Prisoners Rebel in Jalandhar in Defense of Sikhi

jail.jpgThis morning 1500 prisoners in a Jalandhar jail rebelled due to the attack by prison guards on the Sikh religious icons. Initial reports seem to indicate that the guards forcibly cut the hair of the Sikh inmate and others had prisoners had been pressured to cut their hair as well. The acting superintendent alleges that the cutting of the hair was a concocted story, but widespread abuse by the Punjab Police seems to give little credence to his comments. Such rebellions were common during the British Raj and it seems the zulm (injustice) continues.

The rebellion became violent as maltreatment, lack of justice, and deteriorating medical and food provisions had been grievances. BBC News has reported on the story and more reports seem to filtering in. More updates soon.

Womb for Sale

This article didnt sit well with me. While the author tries to maintain some sort of objective tone to voice the ambiguities, it all read as a surreal story of perverted neo-colonialism and dominant commodification.

womb.jpgThe NY Times author writes about the spread of a surrogate mother industry in India. Whereas surrogacy in America can cost upwards to $80,000, globalized outsourcing cuts the cost to a mere $5000 in India. This fast-growing $445-million-a-year business is extremely lucrative. However, I cant understand the ethics.

Listening to the NPR piece, the sense of entitlement the American Julie borders on the absurd. She languishes that American surrogates may be smoking, drinking alcohol, doing drugsno one policing her in the sense that you dont know whats going on. For Julie she prefers India where surrogate women are stored in a clinic or one of the supervised homes, making it easier to monitor diet and health. This kind of control just wouldnt be possible in the States, says Julie.

The author believes that leasing wombs can be empowering. For individual women this may be the case when faced with abject poverty. Indias poverty is brutal. Thus I pass no judgment on the poor rural women. However I MUST condemn the institutional hierarchies and poverty that makes such global inequality possible. For me, there can be no hesitancy or ambiguity. Such practices occur because of the conditions that make people sell their kidneys in India. This only furthers the problem of commodification of women in that their womb is nothing more than a money-maker. Does this lead to greater violence towards women? The effects of the commodification of women have already been discussed on this young blog. Global inequality must be condemned in the strongest terms. There is no moral relativism. Where there is such disparate global inequality, we have global injustice.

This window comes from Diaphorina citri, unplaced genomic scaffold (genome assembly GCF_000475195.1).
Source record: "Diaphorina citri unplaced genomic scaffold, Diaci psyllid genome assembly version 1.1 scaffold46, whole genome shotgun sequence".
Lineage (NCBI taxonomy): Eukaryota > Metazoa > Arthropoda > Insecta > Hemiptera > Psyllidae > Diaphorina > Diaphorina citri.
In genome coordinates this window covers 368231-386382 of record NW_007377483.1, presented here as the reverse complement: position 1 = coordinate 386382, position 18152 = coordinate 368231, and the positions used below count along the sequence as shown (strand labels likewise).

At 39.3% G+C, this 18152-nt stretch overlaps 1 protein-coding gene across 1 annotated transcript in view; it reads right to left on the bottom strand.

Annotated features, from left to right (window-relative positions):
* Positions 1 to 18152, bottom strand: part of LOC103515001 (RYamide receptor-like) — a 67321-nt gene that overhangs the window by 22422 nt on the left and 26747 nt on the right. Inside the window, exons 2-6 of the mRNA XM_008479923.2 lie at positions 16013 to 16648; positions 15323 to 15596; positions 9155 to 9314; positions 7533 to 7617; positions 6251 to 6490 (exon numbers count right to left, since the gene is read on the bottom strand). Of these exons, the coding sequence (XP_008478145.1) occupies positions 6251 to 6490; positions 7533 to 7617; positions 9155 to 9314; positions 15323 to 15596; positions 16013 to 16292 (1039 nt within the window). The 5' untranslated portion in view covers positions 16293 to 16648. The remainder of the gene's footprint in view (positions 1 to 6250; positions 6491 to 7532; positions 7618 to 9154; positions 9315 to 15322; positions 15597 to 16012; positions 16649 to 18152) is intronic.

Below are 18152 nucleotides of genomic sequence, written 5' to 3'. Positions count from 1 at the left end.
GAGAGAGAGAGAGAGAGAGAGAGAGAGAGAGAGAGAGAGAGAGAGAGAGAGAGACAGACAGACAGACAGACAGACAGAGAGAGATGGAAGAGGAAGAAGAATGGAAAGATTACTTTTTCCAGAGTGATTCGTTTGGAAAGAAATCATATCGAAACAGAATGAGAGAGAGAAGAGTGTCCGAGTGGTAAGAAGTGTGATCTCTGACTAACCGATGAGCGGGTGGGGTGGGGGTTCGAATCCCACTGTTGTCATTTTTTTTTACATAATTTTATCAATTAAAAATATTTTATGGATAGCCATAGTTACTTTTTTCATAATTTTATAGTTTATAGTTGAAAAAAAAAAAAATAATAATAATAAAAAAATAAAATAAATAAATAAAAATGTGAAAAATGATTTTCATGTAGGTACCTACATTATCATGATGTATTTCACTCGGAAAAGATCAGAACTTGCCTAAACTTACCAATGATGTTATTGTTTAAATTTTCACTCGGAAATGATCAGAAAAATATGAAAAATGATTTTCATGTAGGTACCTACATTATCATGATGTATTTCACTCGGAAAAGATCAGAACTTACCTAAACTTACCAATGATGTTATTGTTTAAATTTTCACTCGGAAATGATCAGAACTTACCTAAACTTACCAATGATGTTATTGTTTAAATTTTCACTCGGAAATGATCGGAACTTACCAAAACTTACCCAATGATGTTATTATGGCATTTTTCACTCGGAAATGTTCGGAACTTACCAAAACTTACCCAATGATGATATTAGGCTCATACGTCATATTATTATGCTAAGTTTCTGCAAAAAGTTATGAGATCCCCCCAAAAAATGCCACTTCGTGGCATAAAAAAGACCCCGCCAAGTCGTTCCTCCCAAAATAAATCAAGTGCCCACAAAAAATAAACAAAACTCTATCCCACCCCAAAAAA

Sikh Leaders and Speaking Up for the Sikh Identity

Recently I have read a few articles about instances where Sikh leaders have partaken in activities with various anti-Sikh groups, such as theRSSandDera Sacha Sauda.

In part, the controversies that have arisen are rooted in the questions of what role Sikh leader ought to play in the context of anti-Sikh propaganda.Should our leaders be attending functions organized by anti-Sikh groups? Should they boycott them? Many leaders have been seen supporting such organizations byhobnobbing with,accepting gifts from, and turning a blind eye to their activities.


Onerecent instanceof this is the Jathedar of the Akal Takht and others accepting pictures which expressly co-mingle Sikhi with Hinduism (with Guru Nanak Dev Ji and Sri Ram) at an RSS function. It may not seem like a big deal, but one of the RSS’s assertions is that Sikhs are derivatives of Hinduism and that the Guru’s are the descendants of the Hindu God Ram. I wonder if anyone else feels that our Jathedar’s acceptance of such a picture is a bit shady?As a Sikh I expect my leaders to stand up for Sikh beliefs and the Sikh identity – not accept memorabilia which dilutes my identity and depicts something that they sit on stages across the globe and negate.

As I write this post, I realize that some of you may be thinking that of the instance above does not amount to much, but I think it is illustrative of a much larger issue …if our leaders do not take a stand on something as simple as “Sikhi and Hinduism are not the same,” then where does that leave us as a Sikh nation? How are we to face other challenges to our identity in the West? What are our expectations of our leaders? And are there any avenues we can take to enact change?

Plot to murder father of bride for not enough dowry- foiled!

Veerharinder Singh and Pawanjot Kaur were married on November 1, 2001. Apparently this ill-fated relationship started off on the wrong foot.

Veerharinder had said he was a graduate owning gas stations. He turned out to be class 12 pass and an employee in a factory. Pawanjot was B.Sc medical.

Veerharinder then left for Surrey, abandoning his bride in Punjab.

Ranphool (Pawanjot’s father) claimed the man and his family were all good till they gave wrong information to the embassy that had rejected the papers of my daughter to emigrate to Canada.

As if abandoning the bride wasn’t enough: Veerharinder demanded 30 lakh (a mere $75,000!) for dowry, and his father was camped out in Punjab, waiting to receive this from Pawanjot’s family.